A repetitive sequence collection is one where portions of a base sequence of length n are repeated many times with small variations, forming a collection of total length N. Examples of such collections are version control data and genome sequences of individuals, where the differences can be expressed by lists of basic edit operations. Flexible and efficient data analysis on a such typically huge collection is plausible using suffix trees. However, suffix tree occupies O(N logN) bits, which very soon inhibits in-memory analyses. Recent advances in full-text indexing reduce the space of suffix tree to NHk + o(N log σ) bits at the cost of running times of its operations increasing by polylog(N) factor. Here Hk is the k-th order entropy of the collection and σ is the alphabet size. Notice that for r identical copies of an incompressible base sequence, the bound simplifies to N log σ(1 + o(1)) bits. We develop new static/dynamic full-text self-indexes based on the run-length encoding whose space-requirements are much less dependent on N. For example, we obtain an index occupying Rlog σ(1+o(1))+R log N R (1+o(1))+r log n+O((s+r) log(s+r)) bits, where s is the total number of basic edit operations to convert the r repeats into substrings of the base sequence, and R ≤ min(n, nHk)+O((s+r) logσ N), where the O() term holds in the expected case. The new indexes can be plugged into a recent dynamic fully-compressed suffix tree using an additional O((N/δ) log N) bits of space for any δ = polylog(N), and retaining the polylog(N) time slowdown on operations.
  • Mäkinen, Veli; Sirén, Jouni; Välimäki, Niko (2008)
    In the near future, biomolecular engineering techniques will reach a state where the sequencing of individual genomes becomes feasible. This progress will create huge expectations for the data analysis domain to reveal new knowledge on the ”secrets of life”. Quite rudimentary reasons may inhibit such breakthroughs; it may not be feasible to store all the data in a form that would enable anything but most basic data analysis routines to be executed. This paper is devoted into studying ways to store massive sets of complete individual genomes in space-efficient manner so that retrieval of the content as well as queries on the content of the sequences can be provided time-efficiently. We show that although the state-of-the-art full-text self-indexes do not yet provide satisfactory space bounds for this specific task, after carefully engineering those structures it is possible to achieve very attractive results; the new structures are fully able to exploit the fact that the individual genomes are highly similar. We confirm the theoretical findings by experiments on large DNA sequences, and also on version control data, that forms another application domain for our methods.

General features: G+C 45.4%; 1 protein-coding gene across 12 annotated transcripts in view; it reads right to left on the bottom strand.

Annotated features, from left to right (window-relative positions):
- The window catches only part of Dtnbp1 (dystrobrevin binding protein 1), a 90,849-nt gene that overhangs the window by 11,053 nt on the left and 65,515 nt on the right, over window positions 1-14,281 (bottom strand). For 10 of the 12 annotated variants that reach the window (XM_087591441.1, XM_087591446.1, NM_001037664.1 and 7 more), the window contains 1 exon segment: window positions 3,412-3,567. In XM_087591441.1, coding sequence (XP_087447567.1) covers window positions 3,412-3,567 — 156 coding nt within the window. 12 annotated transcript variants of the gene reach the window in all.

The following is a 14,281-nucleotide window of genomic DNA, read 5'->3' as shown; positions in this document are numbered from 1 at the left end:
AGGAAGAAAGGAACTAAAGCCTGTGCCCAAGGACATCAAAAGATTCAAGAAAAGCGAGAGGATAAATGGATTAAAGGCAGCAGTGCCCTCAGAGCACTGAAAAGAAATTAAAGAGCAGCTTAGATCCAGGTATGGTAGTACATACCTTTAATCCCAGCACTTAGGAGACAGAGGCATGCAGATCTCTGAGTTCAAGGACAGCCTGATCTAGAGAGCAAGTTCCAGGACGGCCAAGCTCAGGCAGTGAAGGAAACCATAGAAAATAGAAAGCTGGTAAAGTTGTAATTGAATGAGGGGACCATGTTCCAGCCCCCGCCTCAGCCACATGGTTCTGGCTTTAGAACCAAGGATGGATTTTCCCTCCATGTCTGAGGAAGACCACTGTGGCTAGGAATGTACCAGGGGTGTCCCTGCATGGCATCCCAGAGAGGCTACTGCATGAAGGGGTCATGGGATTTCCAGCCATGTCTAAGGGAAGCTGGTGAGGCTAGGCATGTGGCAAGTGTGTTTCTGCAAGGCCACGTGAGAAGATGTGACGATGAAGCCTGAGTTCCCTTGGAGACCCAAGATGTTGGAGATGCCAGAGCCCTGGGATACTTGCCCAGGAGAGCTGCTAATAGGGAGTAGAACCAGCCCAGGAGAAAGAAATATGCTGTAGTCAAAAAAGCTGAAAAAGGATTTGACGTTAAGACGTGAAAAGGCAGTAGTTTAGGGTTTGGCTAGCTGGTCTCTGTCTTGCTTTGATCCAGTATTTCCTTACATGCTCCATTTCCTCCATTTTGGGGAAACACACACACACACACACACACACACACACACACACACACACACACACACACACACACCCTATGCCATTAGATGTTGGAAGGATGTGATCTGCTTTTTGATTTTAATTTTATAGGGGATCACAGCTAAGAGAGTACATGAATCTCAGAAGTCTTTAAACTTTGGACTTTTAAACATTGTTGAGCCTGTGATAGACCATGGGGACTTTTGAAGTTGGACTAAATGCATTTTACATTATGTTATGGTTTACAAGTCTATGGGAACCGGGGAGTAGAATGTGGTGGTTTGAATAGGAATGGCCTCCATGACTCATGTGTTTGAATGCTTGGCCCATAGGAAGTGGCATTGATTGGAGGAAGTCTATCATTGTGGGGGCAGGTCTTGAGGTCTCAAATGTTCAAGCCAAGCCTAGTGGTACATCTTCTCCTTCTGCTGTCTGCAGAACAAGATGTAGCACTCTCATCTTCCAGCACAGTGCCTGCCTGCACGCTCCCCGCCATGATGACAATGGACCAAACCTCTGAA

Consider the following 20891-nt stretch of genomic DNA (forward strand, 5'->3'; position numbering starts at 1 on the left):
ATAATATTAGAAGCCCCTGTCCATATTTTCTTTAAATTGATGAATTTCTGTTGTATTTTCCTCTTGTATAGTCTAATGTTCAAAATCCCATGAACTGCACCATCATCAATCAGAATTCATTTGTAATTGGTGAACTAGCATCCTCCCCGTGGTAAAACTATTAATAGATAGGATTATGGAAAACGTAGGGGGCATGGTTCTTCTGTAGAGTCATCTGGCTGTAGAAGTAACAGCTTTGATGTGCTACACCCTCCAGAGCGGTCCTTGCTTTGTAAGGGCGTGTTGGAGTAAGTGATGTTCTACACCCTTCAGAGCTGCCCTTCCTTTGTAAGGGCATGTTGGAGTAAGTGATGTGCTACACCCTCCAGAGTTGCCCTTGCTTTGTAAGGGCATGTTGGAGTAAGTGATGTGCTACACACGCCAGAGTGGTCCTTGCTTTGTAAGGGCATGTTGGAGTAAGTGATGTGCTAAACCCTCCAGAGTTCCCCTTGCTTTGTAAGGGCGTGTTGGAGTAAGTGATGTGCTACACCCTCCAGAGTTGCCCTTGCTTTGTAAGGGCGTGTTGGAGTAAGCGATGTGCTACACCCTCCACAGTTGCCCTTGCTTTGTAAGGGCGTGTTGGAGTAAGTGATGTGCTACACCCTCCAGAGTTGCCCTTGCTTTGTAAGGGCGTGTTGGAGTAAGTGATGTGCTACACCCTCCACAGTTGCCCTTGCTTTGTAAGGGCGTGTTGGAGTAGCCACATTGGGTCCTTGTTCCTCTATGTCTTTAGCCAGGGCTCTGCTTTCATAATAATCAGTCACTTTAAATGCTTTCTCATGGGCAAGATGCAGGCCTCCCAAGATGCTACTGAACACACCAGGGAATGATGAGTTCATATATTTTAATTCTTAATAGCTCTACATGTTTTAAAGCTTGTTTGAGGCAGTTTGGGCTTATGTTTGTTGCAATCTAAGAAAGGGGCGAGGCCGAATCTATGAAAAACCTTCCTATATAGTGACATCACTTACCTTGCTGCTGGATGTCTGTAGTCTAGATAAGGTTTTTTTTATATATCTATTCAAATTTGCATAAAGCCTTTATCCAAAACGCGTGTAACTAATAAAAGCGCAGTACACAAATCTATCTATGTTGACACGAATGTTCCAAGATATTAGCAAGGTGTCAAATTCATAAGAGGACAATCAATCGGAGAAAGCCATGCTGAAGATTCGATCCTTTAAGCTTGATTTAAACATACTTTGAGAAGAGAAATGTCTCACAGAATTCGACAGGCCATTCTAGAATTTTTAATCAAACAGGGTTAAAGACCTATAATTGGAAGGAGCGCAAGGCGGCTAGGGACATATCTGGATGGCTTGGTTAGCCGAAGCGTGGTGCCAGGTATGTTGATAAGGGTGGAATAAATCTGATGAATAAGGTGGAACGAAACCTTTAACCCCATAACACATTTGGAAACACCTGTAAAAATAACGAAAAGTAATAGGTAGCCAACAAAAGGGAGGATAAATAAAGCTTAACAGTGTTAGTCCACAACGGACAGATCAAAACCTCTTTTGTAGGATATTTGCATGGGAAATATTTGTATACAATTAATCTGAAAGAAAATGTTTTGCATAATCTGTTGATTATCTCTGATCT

• Koski, Marja-Ilona; Kurhila, Jaakko; Pasanen, Tomi A. (2008)
    To help students understand subjects such as theoretical aspects of computation, algorithmic reasoning and intelligence of machines, a number of publications report experiments to teach these topics with the help of Lego Mindstorms robots. In the publications, the researchers report how they have created various ways to approach the issues either in Computer Science or in Artificial Intelligence. The reported results of the experiments are based on the learning outcomes, the feedback from the students, and the perceived informal observations (i.e. “feelings”) of the instructors. But can anyone else benefit from the reportedly positive outcomes of the experiments? To give an answer to that question, this paper analyses the reported results through two support theories. The two theories chosen for this, andragogy and minimalism, are concerned with adult learning and how teaching adults should be approached. When reflecting the results of the four teaching experiments to the suggestions drawn from the theories, a more comprehensive answer to why the experiments have been successful can be given. The four teaching experiments analysed here were in many ways similar to each other. A connection to the chosen support theories was straightforward to make. Besides describing the artefacts of teaching with the robots, a deeper discussion on this teaching approach is provided. For an instructor, all these observations offer more concrete evidence about beneficial factors of teaching with robots.